Thirty-seven years ago, what began as a peaceful march among high school students in Soweto to protest the South African government's lack of commitment to black children's education descended into riots and chaos. When police began shooting indiscriminately into the crowd of students estimated to be as large as 20,000, the protests turned confrontational and ugly, and when it was over at least 23 students were dead. (Unofficial estimates claim the toll was almost 10 times as many.)
The anniversary of the Soweto uprisings is today a national holiday in South Africa, which annually commemorates June 16 as Youth Day. The day also is remembered throughout the continent. The 54 nations that make up the African Union have designated it as Day of the African Child. While the anniversary serves as a remembrance of the events of 1976, its meaning today is much broader. It is intended as a day to reflect on the lives of African children and the harsh realities and challenges they face on a daily basis. It also is an opportunity to renew commitments toward improving their lives.
Over the years, much of the attention of the international development community has been on vital foundational elements: healthcare and education, food and self-sufficiency. Disrupting the cycle of poverty means ensuring that mothers and their children are healthy and that the communities they live in have the capacity to help them stay that way. It means educating children so that they not only can read and write but can acquire the skills necessary to earn a living. This focus has yielded meaningful progress: childhood mortality rates have fallen, primary school attendance is up and the number of people living in extreme poverty is down. Even so, much more work needs to be done across the board.
There are other challenges that the Day of the African Child brings to mind, and they are perhaps even more complex and nuanced than the larger, overarching ones. I'm referring to the array of harmful social and cultural practices that countless African children, especially young girls, must endure. Female genital cutting is among the most widespread. The World Health Organization estimates that more than 100 million African girls have been subjected to this category of procedures that can involve a female version of circumcision to the complete non-medical removal of external genitalia. Other degrading and painful customs involve the extraction of canine teeth among young children. I have a vivid memory as a young Peace Corps volunteer in Kenya where I came upon a young child, not even 2 years old, who had just had his teeth removed. As he wailed in pain, blood pouring down his face, those around me explained that the boy's teeth had to come out as a way to accelerate his speech development, which they felt had been delayed.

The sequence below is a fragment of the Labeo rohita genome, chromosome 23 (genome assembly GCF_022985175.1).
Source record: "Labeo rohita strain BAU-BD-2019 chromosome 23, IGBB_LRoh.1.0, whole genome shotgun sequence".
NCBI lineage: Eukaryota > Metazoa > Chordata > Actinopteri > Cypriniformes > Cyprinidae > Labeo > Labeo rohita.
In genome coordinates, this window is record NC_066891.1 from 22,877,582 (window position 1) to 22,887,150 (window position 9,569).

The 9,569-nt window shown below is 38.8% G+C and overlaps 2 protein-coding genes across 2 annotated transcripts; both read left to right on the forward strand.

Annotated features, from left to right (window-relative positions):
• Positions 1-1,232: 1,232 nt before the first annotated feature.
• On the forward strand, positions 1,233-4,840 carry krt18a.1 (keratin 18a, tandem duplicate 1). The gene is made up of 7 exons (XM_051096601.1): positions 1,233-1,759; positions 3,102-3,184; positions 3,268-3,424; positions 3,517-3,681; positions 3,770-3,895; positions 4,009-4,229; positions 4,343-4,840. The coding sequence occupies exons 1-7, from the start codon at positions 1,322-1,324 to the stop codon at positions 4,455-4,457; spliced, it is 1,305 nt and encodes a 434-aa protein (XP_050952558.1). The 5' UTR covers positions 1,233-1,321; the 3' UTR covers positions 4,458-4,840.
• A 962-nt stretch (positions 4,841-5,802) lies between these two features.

Such practices may offend our own sensibilities, and yet, we must be sensitive to their cultural origins and long-held traditions, despite the danger, pain and risk inherent in them. The African Union is moving toward stronger legal protections and is encouraging member nations to adopt legislation that would prohibit many of these practices. But it is important to understand that among many African peoples, their sense of identity comes not from national boundaries but from their tribal lineage and social structures. In other words, their closely held customs are what define their belief system, and legislating changes in behavior from a federal or even a provincial level would be difficult.
At ChildFund, we are addressing this issue, as we do so many others, at the community level. We have been able to leverage our position of trust within community-based organizations to educate local people about the harmful consequences of some of these practices. Education is so important as many of these customs have their origins in a misunderstanding of biology, medical practices and human development. Working through community elders who have earned the respect of those around them has been especially effective in helping create a new mindset and an openness to change.
In Ethiopia, for example, ChildFund has launched a program in various rural districts, including in Siraro where we are building alliances among local government, tribal and community leaders, as well as women and children themselves, to address harmful traditional practices and gender-based violence. In Liberia, our Safeguarding the Future Effectively program in various regions is helping create greater awareness about the effects of harmful traditional practices. We have a sympathetic ally there in Ellen Johnson Sirleaf, the continent's first female president.
The uprisings in Soweto almost four decades ago are today a lesson in the power to change generations of ingrained attitudes and misguided traditions. That is the same challenge that lies ahead with respect to ending a range of harmful practices that are subjecting millions of African children to undue pain and suffering. The Day of the African Child reminds of us of how much work we still have to do.
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